What you need to know as events and restaurants start requiring proof of vax

With requests for evidence of inoculation on the rise, here’s a look at what to expect when asked to prove your vaccination status.

A bartender works while wearing a face mask

A bartender works in Lancaster. (Kate Landis/WITF)

Canada is doing it. So is the European Union, and now a growing list of restaurants in the Philadelphia region are requiring proof of vaccination to vet tourists and customers.

This is on top of the rush by employers to mandate vaccination for workers, amid concerns about the delta variant’s rapid circulation. As of Monday, every county in the Philadelphia region save for Chester had “substantial” COVID-19 transmission rates, with at least 50 new cases per 100,000 people or a test positivity rate of 8% or higher.

With requests for evidence of inoculation on the rise in our region, here’s a look at what to expect when asked to prove your vaccination status.

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How to store and keep track of your information

So far, many places are going low-tech.

Martha, a restaurant in Kensington, announced on Saturday morning that it would require vaccines for all patrons planning to dine indoors. Either the physical card, or a picture of one, is sufficient proof, and data will not be stored.

“There are some people who come in already holding their card in their hands, really proud and excited to show it off,” said general manager Olivia Caceres. “There was one person who actually decided to show me her card, and then a video of her getting vaccinated.”

Children who are under 12, the age at which they are eligible to be vaccinated, are given a pass, but those 12 and over must also be vaccinated, said Caceres.

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When traveling abroad, Canada and the E.U. both have apps that you must use to upload vaccination documents and test results. Canada also requires travelers to carry their vaccine cards during their trip. New York state has created the Excelsior Pass, an app that businesses and residents can opt into which allows recipients to share proof of vaccination digitally.

However, the Centers for Disease Control and Prevention does not keep a national database for vaccine recipients in the United States. If Pennsylvania residents lose their physical card, having a picture on hand can help, but for more official proof the CDC advises vaccine recipients to contact their state immunization information system (IIS) or the vaccine provider.

The Pennsylvania Department of Health did not respond to a request for information about its system by time of writing. However, major companies which have distributed the vaccine, such as CVS, have made portals where recipients can sign up to see proof of vaccination, and there is now a boom of apps such as Clear and CommonPass which can be linked to vaccine information available from pharmacies.

Storing such sensitive information has caused some concern among privacy experts, according to the Brookings Institution. Personal health information given to a doctor’s office is subject to privacy protections in the Health Information Portability and Accountability Act, or HIPAA, but not necessarily when willingly entered in an app, where it could be subject to data breaches, government surveillance, or corporate misuse.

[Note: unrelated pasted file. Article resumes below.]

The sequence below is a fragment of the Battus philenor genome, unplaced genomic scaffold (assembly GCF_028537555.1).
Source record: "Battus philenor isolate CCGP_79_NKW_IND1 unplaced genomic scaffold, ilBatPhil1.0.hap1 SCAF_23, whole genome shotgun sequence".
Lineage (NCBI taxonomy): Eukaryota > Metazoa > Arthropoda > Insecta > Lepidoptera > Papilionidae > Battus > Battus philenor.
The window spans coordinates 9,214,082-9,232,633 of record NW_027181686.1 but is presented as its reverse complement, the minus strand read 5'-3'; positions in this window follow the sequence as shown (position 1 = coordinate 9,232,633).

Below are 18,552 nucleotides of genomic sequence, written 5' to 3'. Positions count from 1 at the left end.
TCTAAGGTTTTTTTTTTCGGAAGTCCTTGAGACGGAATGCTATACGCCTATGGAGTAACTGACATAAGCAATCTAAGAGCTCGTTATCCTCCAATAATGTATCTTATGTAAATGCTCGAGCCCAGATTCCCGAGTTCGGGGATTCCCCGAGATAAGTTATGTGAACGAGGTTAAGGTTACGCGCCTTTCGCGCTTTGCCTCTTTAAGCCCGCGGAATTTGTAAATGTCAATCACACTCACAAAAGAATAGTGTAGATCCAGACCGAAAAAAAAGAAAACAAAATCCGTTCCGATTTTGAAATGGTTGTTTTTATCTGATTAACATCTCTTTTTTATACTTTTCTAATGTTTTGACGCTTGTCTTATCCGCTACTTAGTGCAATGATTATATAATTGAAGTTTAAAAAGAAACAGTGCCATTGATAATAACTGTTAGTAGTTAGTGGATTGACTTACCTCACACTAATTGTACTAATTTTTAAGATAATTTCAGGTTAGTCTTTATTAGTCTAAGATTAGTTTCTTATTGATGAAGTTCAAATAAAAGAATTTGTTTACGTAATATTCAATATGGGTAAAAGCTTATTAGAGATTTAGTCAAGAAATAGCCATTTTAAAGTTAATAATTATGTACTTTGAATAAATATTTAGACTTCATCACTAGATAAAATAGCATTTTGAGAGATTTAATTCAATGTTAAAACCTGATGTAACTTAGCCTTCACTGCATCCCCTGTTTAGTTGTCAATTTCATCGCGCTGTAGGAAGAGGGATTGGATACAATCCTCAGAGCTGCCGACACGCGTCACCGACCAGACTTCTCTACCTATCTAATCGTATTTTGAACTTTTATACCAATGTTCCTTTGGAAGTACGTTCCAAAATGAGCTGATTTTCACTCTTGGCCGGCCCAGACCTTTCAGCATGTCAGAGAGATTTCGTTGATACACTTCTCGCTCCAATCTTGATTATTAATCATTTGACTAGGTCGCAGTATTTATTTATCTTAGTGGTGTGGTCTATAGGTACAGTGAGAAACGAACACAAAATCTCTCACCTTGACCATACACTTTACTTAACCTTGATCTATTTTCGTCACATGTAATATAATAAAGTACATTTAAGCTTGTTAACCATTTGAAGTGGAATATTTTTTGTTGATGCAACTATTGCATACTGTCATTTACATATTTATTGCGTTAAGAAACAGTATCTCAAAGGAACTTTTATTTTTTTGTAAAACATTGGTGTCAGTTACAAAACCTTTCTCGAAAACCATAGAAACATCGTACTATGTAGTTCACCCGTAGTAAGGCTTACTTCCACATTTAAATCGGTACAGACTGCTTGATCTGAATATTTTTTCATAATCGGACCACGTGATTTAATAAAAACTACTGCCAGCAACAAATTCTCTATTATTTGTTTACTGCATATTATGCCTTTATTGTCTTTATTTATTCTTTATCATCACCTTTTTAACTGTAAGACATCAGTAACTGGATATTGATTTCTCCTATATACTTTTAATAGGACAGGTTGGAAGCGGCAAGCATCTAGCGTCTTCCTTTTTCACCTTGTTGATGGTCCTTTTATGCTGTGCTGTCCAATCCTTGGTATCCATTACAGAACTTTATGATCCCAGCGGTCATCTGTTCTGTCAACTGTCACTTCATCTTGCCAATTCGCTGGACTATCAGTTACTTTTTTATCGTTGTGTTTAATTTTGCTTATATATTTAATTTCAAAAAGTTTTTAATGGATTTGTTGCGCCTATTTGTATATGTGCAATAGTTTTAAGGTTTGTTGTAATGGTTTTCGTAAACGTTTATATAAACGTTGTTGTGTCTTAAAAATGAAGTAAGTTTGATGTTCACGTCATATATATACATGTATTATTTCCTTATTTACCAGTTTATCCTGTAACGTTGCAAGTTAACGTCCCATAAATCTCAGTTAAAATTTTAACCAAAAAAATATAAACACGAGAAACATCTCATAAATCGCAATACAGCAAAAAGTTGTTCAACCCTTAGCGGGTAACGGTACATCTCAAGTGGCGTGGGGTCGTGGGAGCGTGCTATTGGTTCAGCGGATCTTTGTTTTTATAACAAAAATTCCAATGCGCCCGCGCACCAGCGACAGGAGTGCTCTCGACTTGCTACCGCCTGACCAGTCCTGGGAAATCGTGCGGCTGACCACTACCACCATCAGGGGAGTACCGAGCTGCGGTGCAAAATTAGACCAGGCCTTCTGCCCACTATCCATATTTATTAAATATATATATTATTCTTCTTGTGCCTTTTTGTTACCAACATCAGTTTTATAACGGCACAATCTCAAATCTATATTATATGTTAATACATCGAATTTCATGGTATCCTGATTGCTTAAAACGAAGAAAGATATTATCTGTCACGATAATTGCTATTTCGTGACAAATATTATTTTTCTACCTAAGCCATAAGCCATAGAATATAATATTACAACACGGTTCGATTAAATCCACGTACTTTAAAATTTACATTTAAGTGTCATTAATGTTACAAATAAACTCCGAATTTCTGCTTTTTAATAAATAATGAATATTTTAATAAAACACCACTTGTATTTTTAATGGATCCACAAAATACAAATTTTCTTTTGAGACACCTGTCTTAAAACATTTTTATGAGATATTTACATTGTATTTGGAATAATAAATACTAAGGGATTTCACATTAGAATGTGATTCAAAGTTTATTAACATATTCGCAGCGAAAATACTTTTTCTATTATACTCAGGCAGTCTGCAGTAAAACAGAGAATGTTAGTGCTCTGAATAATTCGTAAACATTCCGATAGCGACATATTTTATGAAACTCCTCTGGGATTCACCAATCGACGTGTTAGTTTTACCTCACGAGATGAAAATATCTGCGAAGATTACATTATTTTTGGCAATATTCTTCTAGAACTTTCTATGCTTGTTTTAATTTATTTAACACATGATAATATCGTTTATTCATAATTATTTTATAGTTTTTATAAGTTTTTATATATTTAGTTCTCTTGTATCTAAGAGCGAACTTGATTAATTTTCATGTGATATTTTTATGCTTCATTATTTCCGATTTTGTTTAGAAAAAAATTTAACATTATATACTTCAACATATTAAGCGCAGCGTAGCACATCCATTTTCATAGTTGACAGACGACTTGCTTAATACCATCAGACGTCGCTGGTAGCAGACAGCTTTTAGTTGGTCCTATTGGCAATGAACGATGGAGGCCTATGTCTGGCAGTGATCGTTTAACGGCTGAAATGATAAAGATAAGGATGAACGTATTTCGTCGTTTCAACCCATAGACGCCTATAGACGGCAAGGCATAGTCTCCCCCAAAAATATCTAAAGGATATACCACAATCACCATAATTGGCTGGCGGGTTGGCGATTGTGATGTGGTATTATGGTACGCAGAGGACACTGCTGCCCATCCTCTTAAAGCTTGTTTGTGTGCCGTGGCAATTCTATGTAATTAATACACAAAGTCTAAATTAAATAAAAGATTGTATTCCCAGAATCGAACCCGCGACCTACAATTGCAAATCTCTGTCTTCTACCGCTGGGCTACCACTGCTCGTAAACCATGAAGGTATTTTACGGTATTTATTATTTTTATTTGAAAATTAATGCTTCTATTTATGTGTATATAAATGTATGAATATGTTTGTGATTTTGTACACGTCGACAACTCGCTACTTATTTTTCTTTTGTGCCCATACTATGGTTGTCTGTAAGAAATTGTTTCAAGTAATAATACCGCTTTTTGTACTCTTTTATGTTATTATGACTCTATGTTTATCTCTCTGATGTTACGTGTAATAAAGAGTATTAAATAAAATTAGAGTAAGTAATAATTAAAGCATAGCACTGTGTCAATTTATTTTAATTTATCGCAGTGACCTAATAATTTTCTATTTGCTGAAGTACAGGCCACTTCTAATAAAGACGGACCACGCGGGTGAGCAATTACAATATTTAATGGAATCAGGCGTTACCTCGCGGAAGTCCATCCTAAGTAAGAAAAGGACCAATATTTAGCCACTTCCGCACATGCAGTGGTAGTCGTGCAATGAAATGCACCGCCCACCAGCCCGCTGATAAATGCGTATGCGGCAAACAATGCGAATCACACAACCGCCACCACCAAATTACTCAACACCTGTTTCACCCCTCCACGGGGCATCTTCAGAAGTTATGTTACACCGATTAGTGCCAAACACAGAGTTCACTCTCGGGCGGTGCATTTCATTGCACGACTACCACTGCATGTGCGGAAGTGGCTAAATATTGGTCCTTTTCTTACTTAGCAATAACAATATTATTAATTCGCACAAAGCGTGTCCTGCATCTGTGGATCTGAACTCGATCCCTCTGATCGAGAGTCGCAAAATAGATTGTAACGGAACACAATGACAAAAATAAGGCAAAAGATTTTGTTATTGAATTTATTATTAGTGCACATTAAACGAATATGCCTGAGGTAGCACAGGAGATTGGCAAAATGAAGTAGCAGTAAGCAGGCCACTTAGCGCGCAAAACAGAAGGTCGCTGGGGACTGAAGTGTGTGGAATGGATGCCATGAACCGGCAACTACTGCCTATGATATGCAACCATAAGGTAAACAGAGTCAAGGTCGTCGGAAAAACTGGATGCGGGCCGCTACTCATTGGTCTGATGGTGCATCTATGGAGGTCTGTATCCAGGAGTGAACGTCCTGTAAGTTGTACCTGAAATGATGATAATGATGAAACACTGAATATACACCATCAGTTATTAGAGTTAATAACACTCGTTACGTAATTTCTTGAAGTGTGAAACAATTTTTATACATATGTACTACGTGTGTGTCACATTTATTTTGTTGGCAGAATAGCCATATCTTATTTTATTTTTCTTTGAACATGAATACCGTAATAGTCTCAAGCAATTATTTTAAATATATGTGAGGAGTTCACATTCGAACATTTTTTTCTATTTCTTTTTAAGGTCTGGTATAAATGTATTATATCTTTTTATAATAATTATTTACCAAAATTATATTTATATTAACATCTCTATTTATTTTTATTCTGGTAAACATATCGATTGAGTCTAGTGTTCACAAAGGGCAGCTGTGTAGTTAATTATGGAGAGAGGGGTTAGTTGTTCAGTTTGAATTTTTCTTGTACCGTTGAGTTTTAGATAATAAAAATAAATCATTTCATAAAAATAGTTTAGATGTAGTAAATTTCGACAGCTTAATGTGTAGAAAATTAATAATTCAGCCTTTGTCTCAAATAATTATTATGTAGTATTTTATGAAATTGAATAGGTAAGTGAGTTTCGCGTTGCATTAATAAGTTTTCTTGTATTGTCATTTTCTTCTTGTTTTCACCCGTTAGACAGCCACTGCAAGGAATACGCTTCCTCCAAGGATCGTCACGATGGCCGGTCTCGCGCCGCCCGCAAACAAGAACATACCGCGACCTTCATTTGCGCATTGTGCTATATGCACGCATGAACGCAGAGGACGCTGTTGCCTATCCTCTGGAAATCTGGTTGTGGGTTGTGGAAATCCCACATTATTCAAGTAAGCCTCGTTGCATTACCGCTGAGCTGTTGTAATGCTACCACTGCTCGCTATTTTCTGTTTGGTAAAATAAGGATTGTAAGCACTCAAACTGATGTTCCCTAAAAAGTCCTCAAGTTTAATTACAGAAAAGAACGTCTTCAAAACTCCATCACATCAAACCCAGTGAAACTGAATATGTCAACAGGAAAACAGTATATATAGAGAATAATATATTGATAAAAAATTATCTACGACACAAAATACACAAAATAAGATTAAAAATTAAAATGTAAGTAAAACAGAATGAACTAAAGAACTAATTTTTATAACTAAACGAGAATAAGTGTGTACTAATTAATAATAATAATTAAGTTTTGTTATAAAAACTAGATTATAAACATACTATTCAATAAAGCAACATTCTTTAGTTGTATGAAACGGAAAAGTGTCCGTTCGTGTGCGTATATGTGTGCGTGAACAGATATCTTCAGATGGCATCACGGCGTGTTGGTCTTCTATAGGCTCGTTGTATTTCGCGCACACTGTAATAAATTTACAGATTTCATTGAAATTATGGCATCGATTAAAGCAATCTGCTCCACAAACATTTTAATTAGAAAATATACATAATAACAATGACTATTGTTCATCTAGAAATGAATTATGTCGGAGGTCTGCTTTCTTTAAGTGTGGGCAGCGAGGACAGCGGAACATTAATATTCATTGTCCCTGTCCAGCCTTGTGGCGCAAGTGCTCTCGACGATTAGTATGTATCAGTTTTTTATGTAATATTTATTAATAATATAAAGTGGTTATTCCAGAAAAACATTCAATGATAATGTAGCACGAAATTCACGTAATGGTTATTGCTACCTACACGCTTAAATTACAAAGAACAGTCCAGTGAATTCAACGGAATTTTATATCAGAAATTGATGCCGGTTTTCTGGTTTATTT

Mask wars 2.0

After being tasked with enforcing coronavirus mitigation rules like mask-wearing for much of the pandemic, businesses are voluntarily choosing to institute new rules in response to concerns from staff or patrons.

Pennsylvania and New Jersey have both said they would leave requiring vaccines to the private sector. Earlier this year, Gov. Tom Wolf vetoed a GOP-backed bill that would have forbidden colleges and others from mandates.

At Martha, general manager Caceres said they started to consider the passports when someone at a nearby bar, Monkey Club, tested positive for COVID-19 despite being vaccinated. First, Martha mandated mask-wearing for staff and then decided to start imposing rules on patrons.

To enforce proof of vaccination, a manager or host is stationed at the door and tasked with asking whether patrons want to sit inside or outside. If inside, they will ask for proof of vaccination. Often the person on the frontlines is Caceres herself. “I would rather face it myself, and my husband is the other manager there. He and I are really trying to be that buffer,” she said.

So far the response in-person has been positive, she continued, but on Sunday, a person upset with the decision “was calling every five minutes” with threats.

Other area businesses have reported being heaped with abuse online for taking a stand on vaccines. That points to a potential pitfall of the passports, said Harald Schmidt, assistant professor of medical ethics and health policy at the University of Pennsylvania.

“There is a risk that vaccine passports turn into antagonism, when really what we need is a partnership approach,” he said. Another pitfall is creating an incentive to falsify a vaccination record.”

While the interest in vaccine passports is understandable and even ethical, he said, if it further polarizes the discussion around vaccines rather than encouraging people who may still distrust them to sign up, that’s bad for everyone.

“Public health is really a shared responsibility,” said Schmidt.

As of Sunday, the CDC reports that 63% of Pennsylvanians are fully vaccinated. Since the pandemic began, Pennsylvania has seen 27,857 deaths, with 7 new fatalities reported over the weekend.

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